Three motorcycle riders were injured in an Orlando wreck in April. The accident occurred when an SUV changed into the right lane and veered into the path of one of the motorcyclists. The motorcyclist steered onto the shoulder of the road to avoid the SUV and then hit a construction trailer on the road shoulder. Two other motorcycle riders had to drop their motorcycles in order to avoid striking the first victim.
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“Studies find that drivers who text generally take their eyes off the road for about 5 seconds. If you’re driving a car at 55 mph, you’re essentially driving the length of a football field blindfolded. Most drivers who spend any amount of time on the road might notice someone who is swerving from lane to lane. A decade ago you might have thought that the driver was drunk. Nowadays, it’s more likely that the person is distracted by a cellphone.”
Preventing Motorcycle Accidents
Planning for bad weather is a terrible way to try to bring down the rate of fatal motorcycle collisions. The National Highway Traffic Safety Administration (NHTSA) has provided some tips that can actually improve safety conditions. The tips were published in the start of May, because May is Motorcycle Safety Awareness Month. The NHTSA advises people to:
– Ensure a motorcycle rider has the full width of a lane at all times and not encroach on the rider’s space.
– Check mirrors and blind spots carefully because motorcycles are smaller and harder to see than cars are.
– Allow at least a three to four second following distance to avoid getting too close to a motorcyclist and potentially hitting him an emergency.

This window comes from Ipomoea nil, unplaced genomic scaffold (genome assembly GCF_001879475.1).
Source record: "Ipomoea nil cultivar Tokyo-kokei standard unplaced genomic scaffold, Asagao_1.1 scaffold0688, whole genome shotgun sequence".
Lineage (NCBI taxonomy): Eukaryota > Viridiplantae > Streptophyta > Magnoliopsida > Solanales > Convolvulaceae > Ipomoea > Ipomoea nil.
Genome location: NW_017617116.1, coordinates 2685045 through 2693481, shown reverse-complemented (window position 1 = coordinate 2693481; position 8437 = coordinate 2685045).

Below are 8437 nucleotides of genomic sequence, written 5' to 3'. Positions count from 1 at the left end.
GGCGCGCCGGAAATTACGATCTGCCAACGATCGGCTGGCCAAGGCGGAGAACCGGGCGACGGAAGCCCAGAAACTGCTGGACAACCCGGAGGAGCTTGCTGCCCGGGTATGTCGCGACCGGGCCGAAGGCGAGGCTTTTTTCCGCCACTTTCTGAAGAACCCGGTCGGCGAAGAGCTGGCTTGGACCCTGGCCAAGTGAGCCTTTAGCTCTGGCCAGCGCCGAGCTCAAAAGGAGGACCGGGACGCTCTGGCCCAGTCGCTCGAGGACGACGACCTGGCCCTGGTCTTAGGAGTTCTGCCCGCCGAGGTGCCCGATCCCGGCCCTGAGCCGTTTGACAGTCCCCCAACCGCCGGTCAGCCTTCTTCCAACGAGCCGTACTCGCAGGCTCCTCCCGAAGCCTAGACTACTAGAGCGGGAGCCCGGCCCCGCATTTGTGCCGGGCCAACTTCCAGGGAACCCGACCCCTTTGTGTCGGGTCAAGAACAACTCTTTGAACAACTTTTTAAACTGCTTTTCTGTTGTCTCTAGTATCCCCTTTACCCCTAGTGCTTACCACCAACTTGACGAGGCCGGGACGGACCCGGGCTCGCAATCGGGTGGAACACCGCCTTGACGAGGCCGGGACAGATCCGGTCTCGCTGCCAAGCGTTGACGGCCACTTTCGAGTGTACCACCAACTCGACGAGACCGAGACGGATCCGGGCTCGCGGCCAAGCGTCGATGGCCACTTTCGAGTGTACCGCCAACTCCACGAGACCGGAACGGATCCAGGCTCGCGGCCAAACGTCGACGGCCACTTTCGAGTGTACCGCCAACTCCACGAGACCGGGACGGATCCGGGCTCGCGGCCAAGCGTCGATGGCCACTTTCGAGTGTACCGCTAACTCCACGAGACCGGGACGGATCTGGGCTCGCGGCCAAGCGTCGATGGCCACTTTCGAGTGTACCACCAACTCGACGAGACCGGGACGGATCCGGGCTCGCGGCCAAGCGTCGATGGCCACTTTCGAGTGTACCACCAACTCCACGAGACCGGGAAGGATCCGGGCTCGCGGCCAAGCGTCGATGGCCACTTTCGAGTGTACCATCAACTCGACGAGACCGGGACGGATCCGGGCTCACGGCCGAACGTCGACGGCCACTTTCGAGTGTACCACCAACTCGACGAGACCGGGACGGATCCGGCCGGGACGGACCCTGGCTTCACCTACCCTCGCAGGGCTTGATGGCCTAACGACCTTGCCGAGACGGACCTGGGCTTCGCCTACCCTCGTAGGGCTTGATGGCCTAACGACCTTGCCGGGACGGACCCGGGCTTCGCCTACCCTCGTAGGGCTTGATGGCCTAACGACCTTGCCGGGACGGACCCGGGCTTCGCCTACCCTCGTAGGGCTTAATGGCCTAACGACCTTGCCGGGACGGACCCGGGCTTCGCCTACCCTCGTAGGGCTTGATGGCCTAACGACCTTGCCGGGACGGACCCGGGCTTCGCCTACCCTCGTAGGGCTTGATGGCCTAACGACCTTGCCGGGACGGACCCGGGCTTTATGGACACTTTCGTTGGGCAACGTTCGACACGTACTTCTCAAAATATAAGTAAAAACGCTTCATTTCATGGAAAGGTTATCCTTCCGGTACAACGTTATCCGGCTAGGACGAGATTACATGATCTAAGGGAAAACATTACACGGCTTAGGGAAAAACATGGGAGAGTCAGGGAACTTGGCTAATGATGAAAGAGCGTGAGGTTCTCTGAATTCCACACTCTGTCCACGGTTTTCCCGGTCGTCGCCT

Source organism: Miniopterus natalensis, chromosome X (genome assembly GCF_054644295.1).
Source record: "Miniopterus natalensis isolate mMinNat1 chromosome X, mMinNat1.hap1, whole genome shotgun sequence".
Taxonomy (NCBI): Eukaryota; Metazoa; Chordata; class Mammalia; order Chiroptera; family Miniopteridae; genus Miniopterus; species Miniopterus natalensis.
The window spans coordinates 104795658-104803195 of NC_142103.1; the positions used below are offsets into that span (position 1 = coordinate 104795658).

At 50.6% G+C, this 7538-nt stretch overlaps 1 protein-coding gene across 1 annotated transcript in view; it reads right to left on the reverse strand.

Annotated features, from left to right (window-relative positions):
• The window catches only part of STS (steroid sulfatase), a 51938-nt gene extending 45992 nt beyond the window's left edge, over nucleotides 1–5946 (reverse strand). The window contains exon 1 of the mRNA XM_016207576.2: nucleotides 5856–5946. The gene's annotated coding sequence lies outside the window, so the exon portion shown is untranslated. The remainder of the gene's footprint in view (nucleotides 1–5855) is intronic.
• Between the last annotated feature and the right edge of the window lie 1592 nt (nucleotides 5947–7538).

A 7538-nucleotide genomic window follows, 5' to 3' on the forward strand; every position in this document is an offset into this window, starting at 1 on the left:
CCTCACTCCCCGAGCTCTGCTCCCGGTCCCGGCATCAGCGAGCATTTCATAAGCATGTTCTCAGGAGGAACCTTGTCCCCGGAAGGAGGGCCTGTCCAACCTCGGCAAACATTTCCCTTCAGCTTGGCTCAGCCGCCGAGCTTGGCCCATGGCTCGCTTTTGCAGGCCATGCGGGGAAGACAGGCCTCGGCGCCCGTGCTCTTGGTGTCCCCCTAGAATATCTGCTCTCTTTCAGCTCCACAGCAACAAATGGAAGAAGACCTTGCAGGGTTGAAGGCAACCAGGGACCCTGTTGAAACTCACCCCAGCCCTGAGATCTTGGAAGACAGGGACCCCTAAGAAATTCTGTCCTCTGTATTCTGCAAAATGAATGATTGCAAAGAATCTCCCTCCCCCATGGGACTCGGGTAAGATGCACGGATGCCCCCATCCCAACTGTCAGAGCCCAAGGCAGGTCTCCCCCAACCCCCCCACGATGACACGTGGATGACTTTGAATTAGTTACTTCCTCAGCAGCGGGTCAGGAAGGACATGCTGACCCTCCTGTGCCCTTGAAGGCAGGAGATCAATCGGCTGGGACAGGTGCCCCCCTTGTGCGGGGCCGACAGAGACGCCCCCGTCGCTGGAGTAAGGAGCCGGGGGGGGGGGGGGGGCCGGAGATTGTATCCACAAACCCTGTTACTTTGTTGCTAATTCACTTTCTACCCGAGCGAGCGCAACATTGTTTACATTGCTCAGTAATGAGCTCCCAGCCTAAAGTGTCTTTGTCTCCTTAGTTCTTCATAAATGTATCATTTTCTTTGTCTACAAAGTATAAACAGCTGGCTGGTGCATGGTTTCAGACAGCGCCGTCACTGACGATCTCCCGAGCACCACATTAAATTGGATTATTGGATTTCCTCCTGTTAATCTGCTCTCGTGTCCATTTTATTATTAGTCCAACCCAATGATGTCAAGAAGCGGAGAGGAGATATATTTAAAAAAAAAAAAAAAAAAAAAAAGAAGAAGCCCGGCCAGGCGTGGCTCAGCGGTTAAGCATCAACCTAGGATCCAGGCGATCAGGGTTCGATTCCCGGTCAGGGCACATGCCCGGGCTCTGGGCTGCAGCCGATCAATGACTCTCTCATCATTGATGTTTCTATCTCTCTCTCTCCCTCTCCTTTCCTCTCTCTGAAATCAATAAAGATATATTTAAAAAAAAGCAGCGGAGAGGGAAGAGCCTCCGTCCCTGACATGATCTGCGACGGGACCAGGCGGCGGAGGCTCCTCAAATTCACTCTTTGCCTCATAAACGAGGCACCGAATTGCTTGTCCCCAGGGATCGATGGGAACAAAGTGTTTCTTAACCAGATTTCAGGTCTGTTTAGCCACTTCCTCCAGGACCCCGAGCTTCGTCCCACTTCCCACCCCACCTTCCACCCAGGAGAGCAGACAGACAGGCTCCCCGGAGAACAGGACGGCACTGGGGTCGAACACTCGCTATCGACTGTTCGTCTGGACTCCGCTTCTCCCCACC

– Avoid distracted and impaired driving.
motorcycle riders are advised to:
– Wear helmets that are compliant with minimum Department of Transportation specifications.
– Obey all traffic safety laws.
– Use both turn signals and hand signals before changing lanes or turning.
– Wear clothing that is brightly colored to increase the chance of a driver seeing you.
– Stay right in the middle of the lane where you are most visible.
If both motorcyclists and drivers take the NHTSA tips to heart and follow the advice, hopefully there will be fewer motorcycle fatalities in the future.
Technology, however, may help prevent drivers from texting. According to an April 2, 2014, article in WKMG Local 6, two Central Florida brothers have come up with an app that can make it impossible to text while driving. The brothers admit they used their phones in the past to text while driving on many occasions. One brother, Phil Stiles, told Local 6 that he wanted to create an app that would remove the temptation to text and drive. The app, called TXTShield, works like this: When a vehicle hits a certain speed, it will activate and the driver cannot read an inbound text or send an outbound text. If you text someone with the app, you will receive a message stating that the person is driving and unable to respond.
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